Let me start by saying that I am not querying the coordinates (29 degrees 50.36 minutes North 048 degrees 43.08 minutes East) for the Indian merchant vessel given by the UK MOD. In the British version the incident took place at that vessel. They said that the Indian vessel was anchored at these coordinates for two days.
By contrast the Iranian government has given four different coordinates, allegedly referring not to a single incident but to the course of the Royal Naval vessels.
My point has been all along that the precise coordinates are a red herring, because the maritime boundary has never been agreed. There is therefore no clear “line” you can be one side or the other of.
But I have been contacted now by three independent people – two claiming experience as mariners – to make the following point. To the best of my ability I have checked it out, but I am not a qualified navigator. I am not claiming that the following is correct – it is put forward as a problem, not a solution. I am appealing for assistance from those technically equipped to throw any light on this problem.
The MOD claimed that the Indian merchant vessel was anchored “in the channel”. But these coordinates are over a nautical mile further West (ie towards Iraq) than the channel. That bit I am quite certain of.
The mystery is this. On British nautical maps, 29 degrees 50.36 minutes North 048 degrees 43.08 minutes East is 100 yards above the low water line. That is to say it dries out at low tide. The vessel pictured by the MOD is a substantial merchant vessel. No captain of such a vessel would knowingly take his vessel to such a position, let alone anchor it there for two days.
In fact legally those coordinates are on land.
As always, it is a bit more complex than that. British charts use the Lowest Astronomical Tide – that is the furthest the tide normally goes out in a year. So on British charts the vessel is 100 yards above the low water mark when the tide is at its lowest. US charts, which show a more normal low tide, show it as being just below the low water line. But that still puts it in very shallow water indeed.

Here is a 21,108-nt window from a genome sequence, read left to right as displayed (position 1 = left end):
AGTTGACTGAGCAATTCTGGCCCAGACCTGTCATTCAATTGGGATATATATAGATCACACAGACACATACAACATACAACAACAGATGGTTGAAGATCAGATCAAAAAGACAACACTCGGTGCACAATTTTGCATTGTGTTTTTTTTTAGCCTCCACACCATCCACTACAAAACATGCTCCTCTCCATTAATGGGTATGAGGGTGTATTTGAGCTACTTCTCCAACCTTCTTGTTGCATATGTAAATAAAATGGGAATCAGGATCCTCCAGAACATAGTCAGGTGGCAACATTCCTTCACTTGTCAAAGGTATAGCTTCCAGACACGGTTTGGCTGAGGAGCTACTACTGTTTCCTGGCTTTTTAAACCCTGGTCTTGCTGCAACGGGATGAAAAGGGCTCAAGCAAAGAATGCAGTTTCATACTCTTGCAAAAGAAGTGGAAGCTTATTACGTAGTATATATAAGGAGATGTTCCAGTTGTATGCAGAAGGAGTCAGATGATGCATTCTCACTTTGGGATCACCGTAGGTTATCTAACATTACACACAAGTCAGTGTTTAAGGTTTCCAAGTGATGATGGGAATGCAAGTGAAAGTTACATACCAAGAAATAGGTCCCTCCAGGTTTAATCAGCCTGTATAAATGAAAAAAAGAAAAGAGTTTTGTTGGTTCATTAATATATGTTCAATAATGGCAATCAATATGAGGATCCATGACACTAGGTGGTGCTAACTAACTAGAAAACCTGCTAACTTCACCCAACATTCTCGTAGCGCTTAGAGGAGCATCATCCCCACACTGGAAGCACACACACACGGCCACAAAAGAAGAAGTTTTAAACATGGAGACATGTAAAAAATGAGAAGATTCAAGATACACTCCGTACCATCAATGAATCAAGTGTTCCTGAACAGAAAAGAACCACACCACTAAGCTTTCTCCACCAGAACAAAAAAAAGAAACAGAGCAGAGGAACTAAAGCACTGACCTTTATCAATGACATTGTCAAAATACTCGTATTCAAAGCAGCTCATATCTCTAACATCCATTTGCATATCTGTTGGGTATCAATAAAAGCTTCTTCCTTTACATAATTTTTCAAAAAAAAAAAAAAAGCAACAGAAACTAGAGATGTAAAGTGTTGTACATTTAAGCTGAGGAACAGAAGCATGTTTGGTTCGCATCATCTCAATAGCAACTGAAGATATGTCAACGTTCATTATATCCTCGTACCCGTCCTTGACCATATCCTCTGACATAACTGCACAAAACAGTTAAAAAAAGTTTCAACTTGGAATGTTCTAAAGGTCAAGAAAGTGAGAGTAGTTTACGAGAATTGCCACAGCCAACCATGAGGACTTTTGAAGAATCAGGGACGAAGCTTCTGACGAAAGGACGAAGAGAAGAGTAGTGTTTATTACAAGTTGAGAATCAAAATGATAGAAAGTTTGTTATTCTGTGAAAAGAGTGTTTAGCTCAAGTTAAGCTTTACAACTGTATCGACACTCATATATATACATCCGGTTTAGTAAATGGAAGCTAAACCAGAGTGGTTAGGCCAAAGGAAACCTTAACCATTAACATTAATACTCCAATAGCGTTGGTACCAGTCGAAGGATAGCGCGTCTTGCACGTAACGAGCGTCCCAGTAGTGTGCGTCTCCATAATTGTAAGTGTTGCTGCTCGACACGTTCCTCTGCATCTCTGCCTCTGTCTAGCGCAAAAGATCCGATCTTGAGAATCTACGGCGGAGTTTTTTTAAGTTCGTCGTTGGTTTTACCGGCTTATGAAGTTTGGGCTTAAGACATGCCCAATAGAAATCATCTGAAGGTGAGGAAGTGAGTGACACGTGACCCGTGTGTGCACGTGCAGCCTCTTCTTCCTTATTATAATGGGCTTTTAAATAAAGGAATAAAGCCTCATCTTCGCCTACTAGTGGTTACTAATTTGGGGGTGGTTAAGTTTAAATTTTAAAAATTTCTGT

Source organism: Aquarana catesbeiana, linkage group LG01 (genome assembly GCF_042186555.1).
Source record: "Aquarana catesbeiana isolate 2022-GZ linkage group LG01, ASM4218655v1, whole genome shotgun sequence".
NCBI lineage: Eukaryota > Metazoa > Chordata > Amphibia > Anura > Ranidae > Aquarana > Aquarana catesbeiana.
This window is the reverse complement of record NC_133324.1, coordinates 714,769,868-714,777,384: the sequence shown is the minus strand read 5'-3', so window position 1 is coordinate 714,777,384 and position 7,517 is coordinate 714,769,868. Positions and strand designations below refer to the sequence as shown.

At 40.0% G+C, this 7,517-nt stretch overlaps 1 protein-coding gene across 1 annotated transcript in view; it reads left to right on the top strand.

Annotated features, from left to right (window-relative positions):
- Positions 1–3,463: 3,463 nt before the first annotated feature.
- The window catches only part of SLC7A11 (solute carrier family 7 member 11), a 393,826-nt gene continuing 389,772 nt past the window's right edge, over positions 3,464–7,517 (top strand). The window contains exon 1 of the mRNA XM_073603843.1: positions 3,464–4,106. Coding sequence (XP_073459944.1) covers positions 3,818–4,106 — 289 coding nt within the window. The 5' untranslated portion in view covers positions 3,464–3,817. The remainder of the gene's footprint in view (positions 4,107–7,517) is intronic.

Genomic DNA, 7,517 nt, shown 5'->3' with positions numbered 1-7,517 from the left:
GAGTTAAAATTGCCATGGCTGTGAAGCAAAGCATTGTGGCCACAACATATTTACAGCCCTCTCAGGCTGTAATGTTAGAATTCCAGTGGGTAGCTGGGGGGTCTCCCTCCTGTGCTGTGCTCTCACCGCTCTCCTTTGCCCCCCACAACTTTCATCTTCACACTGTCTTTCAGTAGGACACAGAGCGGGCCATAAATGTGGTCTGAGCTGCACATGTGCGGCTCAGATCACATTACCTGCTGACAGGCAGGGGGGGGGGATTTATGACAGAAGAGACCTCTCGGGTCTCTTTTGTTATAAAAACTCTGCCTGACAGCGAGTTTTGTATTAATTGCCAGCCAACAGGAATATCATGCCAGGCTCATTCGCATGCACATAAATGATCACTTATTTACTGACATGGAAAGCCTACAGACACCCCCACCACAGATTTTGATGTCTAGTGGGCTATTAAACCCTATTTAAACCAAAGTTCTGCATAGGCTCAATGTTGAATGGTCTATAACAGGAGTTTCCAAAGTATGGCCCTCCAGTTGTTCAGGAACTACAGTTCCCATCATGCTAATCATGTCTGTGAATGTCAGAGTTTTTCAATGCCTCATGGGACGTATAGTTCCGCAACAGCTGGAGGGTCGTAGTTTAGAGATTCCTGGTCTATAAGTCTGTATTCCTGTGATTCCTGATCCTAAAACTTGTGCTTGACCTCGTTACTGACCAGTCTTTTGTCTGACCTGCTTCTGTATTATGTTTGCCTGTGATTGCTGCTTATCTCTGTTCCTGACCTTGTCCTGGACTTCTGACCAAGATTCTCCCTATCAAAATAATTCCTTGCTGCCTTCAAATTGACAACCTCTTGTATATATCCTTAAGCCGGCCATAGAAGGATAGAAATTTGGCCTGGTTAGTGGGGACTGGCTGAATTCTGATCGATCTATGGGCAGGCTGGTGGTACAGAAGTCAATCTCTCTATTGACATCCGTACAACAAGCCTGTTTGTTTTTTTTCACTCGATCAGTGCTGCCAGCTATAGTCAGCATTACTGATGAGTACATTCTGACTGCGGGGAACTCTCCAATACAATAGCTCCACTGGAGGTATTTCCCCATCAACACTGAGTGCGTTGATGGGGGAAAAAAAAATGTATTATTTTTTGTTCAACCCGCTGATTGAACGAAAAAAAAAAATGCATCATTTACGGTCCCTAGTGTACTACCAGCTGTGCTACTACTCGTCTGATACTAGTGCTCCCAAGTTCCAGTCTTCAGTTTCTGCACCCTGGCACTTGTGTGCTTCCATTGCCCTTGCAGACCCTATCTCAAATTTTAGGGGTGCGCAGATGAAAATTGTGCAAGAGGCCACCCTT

Consider this. There is very little tide in the Gulf. The highest tidal range there is a vertical fall of only nine feet, and that is closer to the Arabian sea. Perhaps someone can find the draught of the Indian vessel when it left port (Lloyds List should have this). But it was laden with cars. I cannot conceive of it having a draught of less than twelve feet, possibly a good lot more.
In short, unless I am missing something very important, it looks like it would be very hard to get that Indian vessel to those coordinates at high tide, and it would certainly ground at low tide, pretty well at any time of year.
Before we leap to any conclusions, I can see at least three other possible explanations:
The mud and sands have shifted substantially since the charts were made, or it has been radically dredged
Sea levels in the Gulf at the time in question were, for some reason, unusually high; perhaps with some very local effect from very high outflow from the rivers
Neither the people who contacted me nor I can read a chart properly
What I am looking for are technical contributions to explain the alleged problem. Until we have clarified that, I would be grateful if the political pundits could hold fire. I am not saying that the coordinates were wrong, or that the ship could not be in that position.